As a scholar and hermit, Saint Jerome seems to have been the favourite saint of artists, who may have seen in him a kindred spirit, an archetype of the artistic soul. Albrecht Dürer devoted no less than six prints to him, Rembrandt created no fewer than seven etchings on the subject, and countless other artists depicted him either as a scholar in his study or as a hermit during his period of ascetic penance in the Syrian desert.
Jerome (347-420 AD), was born in Dalmatia and baptised in Rome around 360-66 AD. He travelled widely between Rome, Trier, Greece, Antioch and Constantinople. Although his native language was Illyrian, he is above else known for his work on the Vulgate, the translation of the Bible from Hebrew and Greek manuscripts into vulgate Latin. Together with Saint Gregory the Great, Saint Ambrose and Saint Augustine of Hippo, he is one of the Four Fathers of the Western Church.
In Rembrandt's Saint Jerome in an Italian Landscape we see him as an old man, sitting comfortably reclined in a pastoral landscape beneath a tree. His slippers have fallen off his feet and he is completely immersed in the book he is reading. We can only identify him as Saint Jerome by the lion standing behind him on a rocky outcrop, overlooking the landscape and guarding the saint's secluded spot. Rembrandt has omitted his other saintly attributes - the skull and the crucifix - and instead of the usual cardinal's hat has given him a broad-brimmed sun hat.
This is not the traditional image of the saint doing penance in the wilderness, but of the old scholar enjoying the last rays of sunshine and a moment of solitude outdoors. By straying far from the traditional iconography, Rembrandt has in fact created an almost entirely secular image. The contemporary viewer may still have understood the little bird on the tree-stump as a subtle reference to the Holy Ghost inspiring the saintly scholar, and the sunshine as a metaphor for divine light. Yet to us it seems that it is not the saint but the landscape and the play of light and shade within it, which are the true protagonists of the scene.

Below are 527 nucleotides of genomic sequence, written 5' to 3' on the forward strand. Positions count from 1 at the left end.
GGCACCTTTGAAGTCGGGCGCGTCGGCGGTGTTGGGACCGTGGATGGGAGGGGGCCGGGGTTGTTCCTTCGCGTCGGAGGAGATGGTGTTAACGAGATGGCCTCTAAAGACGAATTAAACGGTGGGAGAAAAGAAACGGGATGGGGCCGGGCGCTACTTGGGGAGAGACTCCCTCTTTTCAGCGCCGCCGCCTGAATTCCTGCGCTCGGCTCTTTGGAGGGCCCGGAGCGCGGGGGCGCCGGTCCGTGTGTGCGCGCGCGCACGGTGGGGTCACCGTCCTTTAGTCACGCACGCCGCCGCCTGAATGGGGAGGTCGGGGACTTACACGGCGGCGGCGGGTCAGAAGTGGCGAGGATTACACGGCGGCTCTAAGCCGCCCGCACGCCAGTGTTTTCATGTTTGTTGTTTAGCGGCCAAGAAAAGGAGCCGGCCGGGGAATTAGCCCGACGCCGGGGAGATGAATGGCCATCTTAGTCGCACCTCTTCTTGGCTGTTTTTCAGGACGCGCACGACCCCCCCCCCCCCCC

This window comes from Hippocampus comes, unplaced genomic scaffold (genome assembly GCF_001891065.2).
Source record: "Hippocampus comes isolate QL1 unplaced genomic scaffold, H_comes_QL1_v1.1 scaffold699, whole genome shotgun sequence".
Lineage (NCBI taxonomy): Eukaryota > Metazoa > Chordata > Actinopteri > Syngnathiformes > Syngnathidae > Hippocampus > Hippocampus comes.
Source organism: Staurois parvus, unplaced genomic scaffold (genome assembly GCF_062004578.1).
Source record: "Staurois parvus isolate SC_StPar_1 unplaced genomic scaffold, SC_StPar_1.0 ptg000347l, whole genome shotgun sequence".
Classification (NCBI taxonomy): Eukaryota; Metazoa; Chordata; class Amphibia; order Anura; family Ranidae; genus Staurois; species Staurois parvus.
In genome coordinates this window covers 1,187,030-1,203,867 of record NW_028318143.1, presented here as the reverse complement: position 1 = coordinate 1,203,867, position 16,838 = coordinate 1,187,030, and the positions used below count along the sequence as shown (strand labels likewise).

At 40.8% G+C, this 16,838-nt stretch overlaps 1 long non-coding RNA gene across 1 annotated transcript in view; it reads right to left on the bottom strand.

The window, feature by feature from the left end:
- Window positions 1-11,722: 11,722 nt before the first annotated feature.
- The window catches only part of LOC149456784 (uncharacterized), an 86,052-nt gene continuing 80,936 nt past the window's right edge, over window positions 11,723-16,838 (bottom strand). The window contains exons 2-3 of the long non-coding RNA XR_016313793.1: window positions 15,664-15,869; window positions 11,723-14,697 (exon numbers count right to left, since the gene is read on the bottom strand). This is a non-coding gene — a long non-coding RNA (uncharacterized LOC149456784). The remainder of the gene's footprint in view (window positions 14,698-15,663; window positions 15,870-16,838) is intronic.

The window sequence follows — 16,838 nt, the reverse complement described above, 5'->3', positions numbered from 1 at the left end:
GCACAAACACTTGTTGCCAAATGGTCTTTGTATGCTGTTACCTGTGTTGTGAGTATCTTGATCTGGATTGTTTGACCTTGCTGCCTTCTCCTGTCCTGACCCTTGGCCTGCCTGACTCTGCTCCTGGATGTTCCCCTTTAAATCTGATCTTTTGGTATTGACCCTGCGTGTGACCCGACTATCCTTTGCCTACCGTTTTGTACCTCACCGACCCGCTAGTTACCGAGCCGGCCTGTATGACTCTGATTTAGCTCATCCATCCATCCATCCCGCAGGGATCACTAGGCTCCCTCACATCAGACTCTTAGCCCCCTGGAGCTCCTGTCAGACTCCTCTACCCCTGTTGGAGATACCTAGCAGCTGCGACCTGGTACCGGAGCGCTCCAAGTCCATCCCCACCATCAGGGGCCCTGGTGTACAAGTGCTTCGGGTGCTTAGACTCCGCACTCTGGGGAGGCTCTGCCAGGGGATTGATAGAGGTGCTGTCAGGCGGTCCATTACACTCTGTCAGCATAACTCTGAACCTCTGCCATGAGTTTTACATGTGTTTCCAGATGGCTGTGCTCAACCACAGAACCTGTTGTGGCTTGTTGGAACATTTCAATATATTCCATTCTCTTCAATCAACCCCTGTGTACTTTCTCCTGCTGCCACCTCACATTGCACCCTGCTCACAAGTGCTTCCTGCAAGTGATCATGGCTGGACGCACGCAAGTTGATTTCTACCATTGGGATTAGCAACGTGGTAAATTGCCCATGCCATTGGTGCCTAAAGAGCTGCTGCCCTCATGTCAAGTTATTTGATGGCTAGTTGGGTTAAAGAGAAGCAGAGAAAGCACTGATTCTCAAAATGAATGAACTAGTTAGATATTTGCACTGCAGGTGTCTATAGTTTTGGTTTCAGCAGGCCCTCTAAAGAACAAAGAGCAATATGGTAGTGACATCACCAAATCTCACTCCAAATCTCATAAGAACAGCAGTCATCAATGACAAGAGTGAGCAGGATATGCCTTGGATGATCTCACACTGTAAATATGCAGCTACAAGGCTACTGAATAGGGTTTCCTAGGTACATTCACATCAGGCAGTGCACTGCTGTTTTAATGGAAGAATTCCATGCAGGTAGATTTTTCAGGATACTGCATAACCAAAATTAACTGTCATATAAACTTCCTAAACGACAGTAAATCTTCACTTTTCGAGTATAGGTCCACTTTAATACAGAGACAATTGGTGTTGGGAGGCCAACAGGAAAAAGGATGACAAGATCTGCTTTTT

From the sketchily etched saint, bathed as it seems by the evening sun, across the similarly cursory yet wonderfully vivid lion in the shade, the eye is drawn once more into the light, towards the large farmhouse in the background. It is this meticulously described building on the hill which gave this print its customary name. To connoisseurs of 16th century Venetian art, this structure is instantly recognizable and brings to mind the landscapes of Giorgione, Titian and their followers - Rembrandt's towered farmhouse is almost certainly based on the engraving of Shepherds in a Landscape by Giulio and Domenico Campagnola.
Early commentators regretted the seemingly 'unfinished' state of this print, yet it is precisely this interplay of a sparsely sketched foreground and a highly detailed background, and of light and darkness, which give the composition rhythm and depth and bring the scene to life. In this print Rembrandt's deliberate, masterful use of blank paper to indicate sunlight on the one hand, and heavy drypoint to imitate deep shadows on the other, is particularly effective.
It was during this period in his career, the late 1640s to the late 1650s (rightly called 'a brilliant decade' by Adrian Eeles), that Rembrandt increasingly began to experiment with seemingly unfinished compositions, as well as with the extensive use of drypoint, and with printing on a variety of different papers (see also lot 141). Impressions of Saint Jerome in an Italian Landscape exist on Japanese paper, European laid paper and oatmeal paper, such as the present example. It appears that Rembrandt or possibly Clement de Jonghe, who owned the plate following Rembrandt's bankruptcy, only chose white European papers as the drypoint began to wear, thus providing greater contrast between the printed lines and the paper tone. The difference in atmosphere and mood of the scene, depending on the paper tone and surface is remarkable: while impressions on white European paper give the impression of a sun-drenched morning or afternoon, impressions on yellowish Japanese or even darker, slightly speckled oatmeal paper lend the scene a distinctly crepuscular feel. In the present impression, the gentle warmth of the evening sun and the cool air emerging from the shade is almost palpable.
With a fine, early impression such as the present one, it becomes apparent why Saint Jerome in an Italian Landscape is one of Rembrandt's most desirable and charming etchings.